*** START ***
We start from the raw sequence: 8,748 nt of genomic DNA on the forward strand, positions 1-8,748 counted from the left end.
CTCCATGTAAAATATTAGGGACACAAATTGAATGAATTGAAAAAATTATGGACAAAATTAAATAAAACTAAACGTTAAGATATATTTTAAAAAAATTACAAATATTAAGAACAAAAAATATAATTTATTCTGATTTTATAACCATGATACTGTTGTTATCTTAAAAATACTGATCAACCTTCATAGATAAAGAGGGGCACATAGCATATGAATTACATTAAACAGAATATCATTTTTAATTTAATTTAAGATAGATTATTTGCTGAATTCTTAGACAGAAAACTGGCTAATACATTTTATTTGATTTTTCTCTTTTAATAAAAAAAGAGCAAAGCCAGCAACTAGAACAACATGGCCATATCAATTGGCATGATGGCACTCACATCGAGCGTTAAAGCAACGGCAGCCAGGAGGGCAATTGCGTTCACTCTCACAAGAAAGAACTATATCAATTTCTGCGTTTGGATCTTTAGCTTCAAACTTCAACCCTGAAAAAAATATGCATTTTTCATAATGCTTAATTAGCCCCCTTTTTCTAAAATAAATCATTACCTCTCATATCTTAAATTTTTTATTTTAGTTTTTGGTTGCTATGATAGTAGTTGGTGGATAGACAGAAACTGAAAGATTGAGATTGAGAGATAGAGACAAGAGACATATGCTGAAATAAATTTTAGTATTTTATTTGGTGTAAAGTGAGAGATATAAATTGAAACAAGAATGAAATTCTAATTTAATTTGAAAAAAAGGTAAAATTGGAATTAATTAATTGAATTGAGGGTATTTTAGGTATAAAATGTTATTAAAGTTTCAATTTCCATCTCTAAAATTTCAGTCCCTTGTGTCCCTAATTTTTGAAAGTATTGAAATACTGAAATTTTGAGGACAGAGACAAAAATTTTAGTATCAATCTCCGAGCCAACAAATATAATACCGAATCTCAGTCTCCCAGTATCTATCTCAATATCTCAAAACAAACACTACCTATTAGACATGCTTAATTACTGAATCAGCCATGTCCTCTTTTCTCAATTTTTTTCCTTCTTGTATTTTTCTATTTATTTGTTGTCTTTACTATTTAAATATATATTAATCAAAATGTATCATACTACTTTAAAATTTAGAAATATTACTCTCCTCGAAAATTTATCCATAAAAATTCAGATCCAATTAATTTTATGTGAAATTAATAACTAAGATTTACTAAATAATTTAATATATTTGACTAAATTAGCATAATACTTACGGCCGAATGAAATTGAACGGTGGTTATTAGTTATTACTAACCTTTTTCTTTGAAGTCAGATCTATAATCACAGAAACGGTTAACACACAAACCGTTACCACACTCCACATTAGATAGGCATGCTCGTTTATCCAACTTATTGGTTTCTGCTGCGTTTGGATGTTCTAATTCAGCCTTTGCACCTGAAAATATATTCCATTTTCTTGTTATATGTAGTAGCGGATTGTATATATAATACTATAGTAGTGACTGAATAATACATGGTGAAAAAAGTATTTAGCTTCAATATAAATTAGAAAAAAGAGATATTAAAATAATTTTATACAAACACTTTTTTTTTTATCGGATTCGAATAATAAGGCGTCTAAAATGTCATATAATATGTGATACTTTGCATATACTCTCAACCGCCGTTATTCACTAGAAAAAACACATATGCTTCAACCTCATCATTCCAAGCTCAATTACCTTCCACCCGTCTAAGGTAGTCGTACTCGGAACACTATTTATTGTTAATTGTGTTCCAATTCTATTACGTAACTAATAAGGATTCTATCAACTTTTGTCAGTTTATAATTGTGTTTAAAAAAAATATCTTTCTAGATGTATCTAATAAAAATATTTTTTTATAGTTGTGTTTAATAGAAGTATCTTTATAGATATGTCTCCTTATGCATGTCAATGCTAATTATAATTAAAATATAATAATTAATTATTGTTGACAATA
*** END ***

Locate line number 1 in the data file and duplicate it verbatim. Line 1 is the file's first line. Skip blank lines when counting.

We start from the raw sequence: 8,748 nt of genomic DNA on the forward strand, positions 1-8,748 counted from the left end.